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February 9, 2004

Can Of Corn

Oakland's Offense

by Dayn Perry

There's a new bit of conventional wisdom that's gaining traction in the media. It says the Oakland offense will be so bad in 2004 that they'll have trouble besting the amped-up Angels for the division title. I should know; I myself indulged in this bit of convention in a recent column I wrote for FoxSports.com, the gracious purveyors of my primary day job.

The question I should've asked before pontificating on the subject at hand is this: is it actually true? Is the Oakland offense really in such desperate straits. First, let's acknowledge is no longer a team built around its run-scoring capabilities. Ever since the Moneyball furor, some observers haven't enjoyed pointing out that the A's are in fact a pitching-and-defense outfit. Pointing this out is no longer breaking news, and it never really was all that subversive. It's just true; Oakland hasn't ranked in the top half of AL in runs scored since 2001, but they've ranked second and first, respectively, the last two seasons in fewest runs allowed.

Nevertheless, runs are runs, and the A's appear poised to lose quite a few of them on the offensive side of the ledger. Consider that shortstop Miguel Tejada and catcher Ramon Hernandez are both elsewhere. Tejada, among AL shortstops, finished third in Value Over Replacement Player (VORP), while Hernandez ranked fourth among AL catchers in VORP. Tejada and Hernandez also ranked second and fourth, respectively, on the team in VORP. That's a serious hunk of production lost by the team that ranked only ninth in the loop in runs scored.

Positional scarcity means it's especially challenging to replace the runs you lose from your starting shortstop and catcher in tandem, but the A's did what they could, given their limited coffers. Replacing Hernandez will be Damian Miller, who, at least offensively, figures to be a substantial drop-off. Bobby Crosby will be Tejada's proxy in 2004, and while he's a fine prospect, it's only reasonable to expect some struggles in his first full season at the highest level.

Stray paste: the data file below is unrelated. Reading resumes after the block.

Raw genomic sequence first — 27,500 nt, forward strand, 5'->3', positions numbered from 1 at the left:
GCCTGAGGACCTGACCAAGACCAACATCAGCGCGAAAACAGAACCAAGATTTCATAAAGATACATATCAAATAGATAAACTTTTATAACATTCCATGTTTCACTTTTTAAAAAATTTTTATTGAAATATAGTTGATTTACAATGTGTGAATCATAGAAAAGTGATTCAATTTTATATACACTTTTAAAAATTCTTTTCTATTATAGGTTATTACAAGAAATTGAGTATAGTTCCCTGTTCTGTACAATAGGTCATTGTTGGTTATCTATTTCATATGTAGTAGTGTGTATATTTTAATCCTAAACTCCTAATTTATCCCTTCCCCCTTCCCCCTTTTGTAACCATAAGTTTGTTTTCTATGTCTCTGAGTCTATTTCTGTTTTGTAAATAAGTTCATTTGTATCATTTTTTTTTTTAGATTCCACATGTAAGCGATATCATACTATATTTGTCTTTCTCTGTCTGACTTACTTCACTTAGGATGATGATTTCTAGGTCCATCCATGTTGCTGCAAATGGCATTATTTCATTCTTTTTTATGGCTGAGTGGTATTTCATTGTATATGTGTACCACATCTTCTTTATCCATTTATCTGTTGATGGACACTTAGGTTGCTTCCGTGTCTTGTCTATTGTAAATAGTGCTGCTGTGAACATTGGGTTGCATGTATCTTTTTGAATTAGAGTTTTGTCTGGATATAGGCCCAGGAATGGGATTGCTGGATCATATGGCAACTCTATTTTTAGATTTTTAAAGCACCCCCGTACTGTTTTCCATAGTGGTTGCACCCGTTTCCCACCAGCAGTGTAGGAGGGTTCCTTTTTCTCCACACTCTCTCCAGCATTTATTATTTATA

With that in mind, let's take a look, using PECOTA's weighted mean projections for 2004, at how the offenses compare, in terms of VORP. The first list will be the actual VORP contributions for the core hitters in 2003. The second list will be the PECOTA projections for 2004. In both lists, the top five outfielders are included, since Oakland's recent modus operndi has involved a rotation of sorts in the outfield. Forthwith...


Pos.	Player		   2003 VORP
------------------------------------
C 	Ramon Hernandez		30.3
1B	Scott Hatteberg		 6.9
2B	Mark Ellis		 8.6
3B	Eric Chavez 		55.8
SS	Miguel Tejada		50.4
OF	Terrence Long		-8.5
OF	Eric Byrnes		19.7
OF	Chris Singleton		-2.3
OF	Jermaine Dye	       -20.6
OF	Jose Guillen		 4.1
DH	Erubiel Durazo		32.2
------------------------------------
Total for 2003		       176.6


			   Projected
Pos.	Player		   2004 VORP
------------------------------------
C	Damian Miller		 5.0
1B	Scott Hatteberg		 8.8
2B	Mark Ellis		15.4
3B	Eric Chavez		50.7
SS	Bobby Crosby		18.1
OF	Mark Kotsay		19.6
OF	Bobby Kielty		16.7
OF	Jermaine Dye		 3.8
OF	Eric Byrnes		15.0
OF	Billy McMillon		 4.2
DH	Erubiel Durazo		22.6
------------------------------------
PECOTA Total for 2004          179.9

As you can see by the totals, the 2004 offense actually projects 3.3 runs better than in 2003. What's surprising is not only do the A's core hitters grade out better than last year's model, according to PECOTA, but that's in spite of modest VORP losses by Chavez and Durazo. If I'd told you that the A's would lose Tejada and Hernandez, replace them with Miller and Crosby, and suffer declines relative to the position for Chavez and Durazo, how many of you would think they'd actually project to have a better offense in '04?

This speaks to just how listless the Oakland outfield was last season, in terms of offensive production. Just getting rid of Singleton and seducing a replacement-level performance out of Dye adds almost three wins. The outfield rotation in 2004 looks to be a massive improvement, and that's where the offensive attack makes most of its marginal gains.

There are, however, some reasons to be skeptical about these projections. First, Mark Kotsay is battling a chronically injured back that sapped his production last season. His health reportedly has improved, but the rigors of playing center won't help. Can he be counted on for a full season of productive platework? Well, PECOTA's projection for Kotsay seems reasonable to me: 439 ABs, .275/.347/.433. It's not a full season, and it's not sparkling production. It's Bobby Kielty that I'm highly wary of. I like his patience at the plate and his glove at the corners, but a right fielder with a lifetime .428 SLG who's spent his entire career in hitters' parks isn't terribly special. Considering he'll be toiling in a pitcher's park for the first time, I think he could be a disappointment. Still, PECOTA sooths a rather modest batting line of .254/.351/.437 for him.

On the upside, Eric Karros will be spotting Hatteberg or Durazo whenever there's a lefty on the mound. While there's reason to believe his recent performance against portsiders is somewhat anomalous, he's still an upgrade over Hatterberg and Durazo when a left-hander is on the bump. Also, you never know, but Chavez's long-awaited bust-out season might finally happen.

Whatever the case, Oakland's drastic offensive decline this winter seems to have been exaggerated. They'll still have some trouble scoring runs, but, frankly, that's a quandary to which they're accustomed.

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